While it’s been a decade since Andrew Bernhard ’98 graduated with a degree in religious studies, he’s finally found a career that unites his passion for helping people with his interest in science: biotechnology sales. Elizabeth Howe, assistant director of alumni communications, asked Andrew about using the Willamette Alumni Career Network to take the next step in his career.

Q: With a degree in religious studies, how did you end up in the sciences?

A: From the time I started at Willamette, I knew that what I wanted to do with my life was help people. I initially intended to major in religious studies and go to seminary to prepare for the ministry, but later I decided I might be better suited to being a physician than a pastor. So after graduation, I began coursework in biology and chemistry at Portland State University and got a job in a genetics laboratory at Oregon Health & Science University. In the lab I witnessed firsthand how biotechnology was already helping people in dramatic ways and decided to focus on a second bachelor’s degree in molecular biology so I could pursue a career in that field.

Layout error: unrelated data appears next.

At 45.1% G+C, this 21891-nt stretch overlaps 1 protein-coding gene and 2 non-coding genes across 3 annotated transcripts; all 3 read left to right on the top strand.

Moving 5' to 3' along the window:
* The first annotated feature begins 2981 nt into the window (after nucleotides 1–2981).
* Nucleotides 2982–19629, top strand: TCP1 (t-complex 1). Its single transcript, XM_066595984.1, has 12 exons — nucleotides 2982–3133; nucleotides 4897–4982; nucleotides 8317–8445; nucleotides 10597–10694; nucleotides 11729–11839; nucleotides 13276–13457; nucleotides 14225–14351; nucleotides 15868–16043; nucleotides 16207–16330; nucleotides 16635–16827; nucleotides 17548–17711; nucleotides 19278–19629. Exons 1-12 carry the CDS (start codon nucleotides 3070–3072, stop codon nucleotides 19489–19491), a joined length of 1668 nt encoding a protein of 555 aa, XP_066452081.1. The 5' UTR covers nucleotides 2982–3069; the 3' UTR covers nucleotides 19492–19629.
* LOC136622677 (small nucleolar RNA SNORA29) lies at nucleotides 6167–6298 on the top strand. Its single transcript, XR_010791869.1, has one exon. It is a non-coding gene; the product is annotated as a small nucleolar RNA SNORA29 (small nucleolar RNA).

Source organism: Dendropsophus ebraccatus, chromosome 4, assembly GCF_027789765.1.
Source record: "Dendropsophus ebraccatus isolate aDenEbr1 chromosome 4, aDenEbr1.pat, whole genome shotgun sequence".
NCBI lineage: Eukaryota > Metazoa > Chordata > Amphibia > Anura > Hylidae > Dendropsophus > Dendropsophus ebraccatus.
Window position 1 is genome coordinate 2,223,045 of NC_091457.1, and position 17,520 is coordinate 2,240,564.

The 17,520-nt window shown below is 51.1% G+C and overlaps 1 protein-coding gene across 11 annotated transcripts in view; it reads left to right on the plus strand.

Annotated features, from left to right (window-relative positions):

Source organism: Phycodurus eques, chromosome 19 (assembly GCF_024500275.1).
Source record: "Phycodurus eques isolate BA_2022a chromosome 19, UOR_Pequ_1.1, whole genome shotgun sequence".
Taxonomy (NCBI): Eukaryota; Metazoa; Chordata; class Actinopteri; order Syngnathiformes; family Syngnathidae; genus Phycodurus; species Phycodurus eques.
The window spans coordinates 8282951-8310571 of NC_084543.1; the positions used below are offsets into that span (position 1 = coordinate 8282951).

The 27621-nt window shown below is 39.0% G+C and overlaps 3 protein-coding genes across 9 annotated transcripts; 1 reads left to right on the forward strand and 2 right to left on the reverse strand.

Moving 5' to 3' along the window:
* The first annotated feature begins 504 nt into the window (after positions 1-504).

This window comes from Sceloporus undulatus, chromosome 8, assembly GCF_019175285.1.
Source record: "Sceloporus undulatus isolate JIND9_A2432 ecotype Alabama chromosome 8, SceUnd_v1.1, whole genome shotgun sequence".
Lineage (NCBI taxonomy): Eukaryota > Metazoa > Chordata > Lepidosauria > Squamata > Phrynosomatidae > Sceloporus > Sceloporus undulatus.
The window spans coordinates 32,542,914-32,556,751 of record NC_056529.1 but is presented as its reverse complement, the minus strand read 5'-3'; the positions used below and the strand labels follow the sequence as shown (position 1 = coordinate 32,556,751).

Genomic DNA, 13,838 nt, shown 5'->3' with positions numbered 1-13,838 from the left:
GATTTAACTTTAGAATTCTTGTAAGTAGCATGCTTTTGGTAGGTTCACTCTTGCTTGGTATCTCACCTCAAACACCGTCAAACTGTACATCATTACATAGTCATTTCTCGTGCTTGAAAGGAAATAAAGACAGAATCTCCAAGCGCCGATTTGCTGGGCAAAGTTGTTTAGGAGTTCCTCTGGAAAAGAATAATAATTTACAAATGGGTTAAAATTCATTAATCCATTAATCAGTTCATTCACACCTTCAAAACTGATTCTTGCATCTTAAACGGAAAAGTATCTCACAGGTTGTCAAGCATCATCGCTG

Q: What path did your career take after studying molecular biology?